The Completely Mental Misadventures of Ed Grimley is awesome!!! Based on Martin Short’s SNL character and combining completely mental and hilarious non-linear adventures where Ed Grimley gets into all sorts of ridiculousness and a science lesson or two. The show takes a break on a “cliffhanger” to explain via “The Amazing Gustav Brothers” how gravity works. It’s done in a humorous and very kid-friendly way, reminding me of the days of School House Rock. Count Floyd makes an appearance every episode for the “scary story” segment, where he plays the world’s worst Vampire storyteller to an audience of bored kids. The show has a great smart sense of humor about itself and doesn’t talk down to kids, like a lot of cartoons back then and now still do. I was really impressed with how much I laughed at this little gem from the 80’s, 20-some years later.
The Flintstone Kids are adorable and like a Flintstone version of the Muppet Babies. My favorite of the 4 episodes on this disc was The Bad New Brontos, where the show mirrors the plot of a movie you may have heard of with a similar name. The show has aged quite a bit, but it was fun to watch and I remember getting a kick out of it as a kid.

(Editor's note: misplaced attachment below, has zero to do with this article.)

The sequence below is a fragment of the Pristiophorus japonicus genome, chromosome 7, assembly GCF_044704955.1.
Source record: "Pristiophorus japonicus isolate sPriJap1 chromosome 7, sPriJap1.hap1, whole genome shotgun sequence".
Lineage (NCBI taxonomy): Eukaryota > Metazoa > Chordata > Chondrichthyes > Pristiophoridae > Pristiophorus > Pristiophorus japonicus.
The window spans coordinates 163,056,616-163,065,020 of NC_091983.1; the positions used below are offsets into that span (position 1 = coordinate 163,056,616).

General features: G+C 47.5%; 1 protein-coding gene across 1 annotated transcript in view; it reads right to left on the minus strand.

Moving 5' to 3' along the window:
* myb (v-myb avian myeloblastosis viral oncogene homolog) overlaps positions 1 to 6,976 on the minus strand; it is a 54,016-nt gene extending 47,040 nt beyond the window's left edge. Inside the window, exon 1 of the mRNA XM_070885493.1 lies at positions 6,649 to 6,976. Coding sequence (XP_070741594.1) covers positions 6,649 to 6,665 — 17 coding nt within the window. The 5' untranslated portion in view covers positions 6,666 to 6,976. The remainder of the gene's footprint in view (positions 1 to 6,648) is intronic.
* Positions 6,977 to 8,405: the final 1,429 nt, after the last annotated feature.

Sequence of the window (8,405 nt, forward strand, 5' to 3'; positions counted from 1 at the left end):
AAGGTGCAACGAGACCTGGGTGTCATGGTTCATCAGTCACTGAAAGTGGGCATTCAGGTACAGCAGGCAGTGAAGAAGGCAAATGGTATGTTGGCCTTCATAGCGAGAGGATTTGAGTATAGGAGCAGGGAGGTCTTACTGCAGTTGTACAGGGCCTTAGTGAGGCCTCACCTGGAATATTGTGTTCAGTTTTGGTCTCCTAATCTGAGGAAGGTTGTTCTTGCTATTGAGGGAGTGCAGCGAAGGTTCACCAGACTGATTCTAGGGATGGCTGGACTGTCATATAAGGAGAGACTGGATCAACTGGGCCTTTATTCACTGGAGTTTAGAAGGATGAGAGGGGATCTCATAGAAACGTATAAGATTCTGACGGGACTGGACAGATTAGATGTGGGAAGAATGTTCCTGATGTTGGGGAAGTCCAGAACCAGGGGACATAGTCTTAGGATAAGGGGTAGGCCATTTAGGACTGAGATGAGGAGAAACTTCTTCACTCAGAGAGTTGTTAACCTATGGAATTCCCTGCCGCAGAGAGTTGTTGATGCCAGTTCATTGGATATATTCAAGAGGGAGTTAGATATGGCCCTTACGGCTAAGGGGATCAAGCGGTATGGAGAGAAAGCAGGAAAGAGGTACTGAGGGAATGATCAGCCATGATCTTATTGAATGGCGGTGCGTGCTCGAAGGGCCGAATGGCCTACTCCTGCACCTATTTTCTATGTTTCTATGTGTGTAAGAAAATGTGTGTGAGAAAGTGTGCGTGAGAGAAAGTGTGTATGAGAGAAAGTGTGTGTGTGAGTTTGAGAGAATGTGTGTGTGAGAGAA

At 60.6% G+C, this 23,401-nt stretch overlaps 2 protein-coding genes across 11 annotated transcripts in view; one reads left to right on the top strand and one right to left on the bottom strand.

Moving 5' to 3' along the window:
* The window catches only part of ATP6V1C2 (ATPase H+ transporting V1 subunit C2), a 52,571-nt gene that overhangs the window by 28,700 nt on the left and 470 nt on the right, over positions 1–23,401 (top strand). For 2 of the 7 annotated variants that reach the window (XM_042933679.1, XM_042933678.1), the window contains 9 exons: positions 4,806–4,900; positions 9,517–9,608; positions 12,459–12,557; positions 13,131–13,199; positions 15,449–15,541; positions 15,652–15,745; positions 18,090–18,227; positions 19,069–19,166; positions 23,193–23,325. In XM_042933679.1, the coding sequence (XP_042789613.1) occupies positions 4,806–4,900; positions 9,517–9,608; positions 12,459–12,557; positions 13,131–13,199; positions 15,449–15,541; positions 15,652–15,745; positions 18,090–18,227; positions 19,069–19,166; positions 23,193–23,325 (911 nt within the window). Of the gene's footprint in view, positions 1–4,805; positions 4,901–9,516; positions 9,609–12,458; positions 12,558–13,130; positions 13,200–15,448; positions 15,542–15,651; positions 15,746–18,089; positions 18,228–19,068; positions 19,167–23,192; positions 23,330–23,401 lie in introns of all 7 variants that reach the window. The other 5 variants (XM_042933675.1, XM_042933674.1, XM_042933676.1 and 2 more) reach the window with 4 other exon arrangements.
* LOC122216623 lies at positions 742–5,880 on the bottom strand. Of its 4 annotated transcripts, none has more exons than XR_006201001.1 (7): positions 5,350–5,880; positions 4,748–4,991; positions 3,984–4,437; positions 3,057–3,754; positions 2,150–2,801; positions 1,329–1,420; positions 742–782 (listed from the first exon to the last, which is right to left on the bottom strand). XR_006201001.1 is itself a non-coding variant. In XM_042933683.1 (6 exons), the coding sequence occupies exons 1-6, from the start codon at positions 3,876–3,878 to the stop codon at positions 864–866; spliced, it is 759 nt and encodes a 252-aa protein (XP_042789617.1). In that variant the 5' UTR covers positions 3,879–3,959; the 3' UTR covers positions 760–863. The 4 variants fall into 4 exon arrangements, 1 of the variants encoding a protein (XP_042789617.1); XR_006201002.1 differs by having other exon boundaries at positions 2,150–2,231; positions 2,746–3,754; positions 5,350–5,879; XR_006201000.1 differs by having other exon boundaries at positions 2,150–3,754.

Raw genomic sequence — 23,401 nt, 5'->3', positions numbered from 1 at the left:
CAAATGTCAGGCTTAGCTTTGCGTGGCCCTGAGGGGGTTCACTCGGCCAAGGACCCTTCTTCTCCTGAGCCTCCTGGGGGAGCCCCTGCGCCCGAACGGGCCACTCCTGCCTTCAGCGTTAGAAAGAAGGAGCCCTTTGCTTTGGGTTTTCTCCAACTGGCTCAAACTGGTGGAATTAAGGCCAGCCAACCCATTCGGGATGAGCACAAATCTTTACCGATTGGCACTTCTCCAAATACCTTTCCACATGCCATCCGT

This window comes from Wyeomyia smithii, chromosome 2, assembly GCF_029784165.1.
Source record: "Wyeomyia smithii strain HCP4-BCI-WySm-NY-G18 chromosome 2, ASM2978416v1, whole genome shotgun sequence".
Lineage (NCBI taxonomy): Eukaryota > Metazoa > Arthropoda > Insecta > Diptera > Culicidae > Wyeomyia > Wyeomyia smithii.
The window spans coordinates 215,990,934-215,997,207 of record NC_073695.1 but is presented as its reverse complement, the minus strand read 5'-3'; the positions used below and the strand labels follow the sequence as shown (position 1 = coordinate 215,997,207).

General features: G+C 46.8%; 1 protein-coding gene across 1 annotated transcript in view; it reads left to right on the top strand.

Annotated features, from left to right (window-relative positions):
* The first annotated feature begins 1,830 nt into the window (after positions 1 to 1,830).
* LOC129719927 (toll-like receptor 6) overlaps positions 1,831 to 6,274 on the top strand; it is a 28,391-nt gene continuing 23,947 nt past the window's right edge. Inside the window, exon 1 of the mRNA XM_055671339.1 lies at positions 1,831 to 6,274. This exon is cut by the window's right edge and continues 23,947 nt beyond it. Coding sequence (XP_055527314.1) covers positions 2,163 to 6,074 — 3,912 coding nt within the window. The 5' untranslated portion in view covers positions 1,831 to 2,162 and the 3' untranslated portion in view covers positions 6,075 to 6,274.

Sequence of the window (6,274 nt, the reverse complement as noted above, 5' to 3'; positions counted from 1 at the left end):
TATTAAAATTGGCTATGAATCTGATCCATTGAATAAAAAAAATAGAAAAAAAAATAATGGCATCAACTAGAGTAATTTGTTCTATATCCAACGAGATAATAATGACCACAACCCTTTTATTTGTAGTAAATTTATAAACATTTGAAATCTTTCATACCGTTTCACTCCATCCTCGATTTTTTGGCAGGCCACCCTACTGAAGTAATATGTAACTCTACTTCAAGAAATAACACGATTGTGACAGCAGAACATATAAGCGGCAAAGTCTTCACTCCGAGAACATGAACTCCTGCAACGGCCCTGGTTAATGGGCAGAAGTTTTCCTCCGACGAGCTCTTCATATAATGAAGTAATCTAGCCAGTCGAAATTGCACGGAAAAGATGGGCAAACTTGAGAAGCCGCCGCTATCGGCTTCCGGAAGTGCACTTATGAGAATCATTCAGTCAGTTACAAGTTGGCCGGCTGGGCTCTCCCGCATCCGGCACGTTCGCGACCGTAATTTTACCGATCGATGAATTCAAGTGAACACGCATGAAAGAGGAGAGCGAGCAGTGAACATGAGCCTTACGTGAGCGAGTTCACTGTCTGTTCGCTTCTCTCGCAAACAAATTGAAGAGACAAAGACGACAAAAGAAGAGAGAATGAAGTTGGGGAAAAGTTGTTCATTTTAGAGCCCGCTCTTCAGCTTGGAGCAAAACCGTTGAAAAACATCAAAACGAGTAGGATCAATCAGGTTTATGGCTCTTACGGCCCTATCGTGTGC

Kwicky Koala is a great little show with several animated shorts that reminded me of Garfield, Heathcliffe, and cartoons in that vein. With Kwicky being the main star and other cartoon shorts featuring The Bungle Brothers- a vaudeville doggy duo, Crazy Claws- a cat whose wit is as sharp as his claws, and a hobo canine staying out of trouble from Officer Bullhorn in Dirty Dawg. The best part about this show is that each segment is super quick and so the nostalgia is given in just the right dose, as opposed to some of the other shows on this disc where you check out ten minutes in. A really fun addition to the collection.
Dragon’s Lair and Thundarr The Barbarian are the ones that seem to stand the test of time the best. It has all the best elements of 80’s cartoons we remember, action, adventure, cheesy humor, and most important pacing. The episodes kept my full attention, which could just be because I actually remember both these shows really well. But it was awesome to revisit them.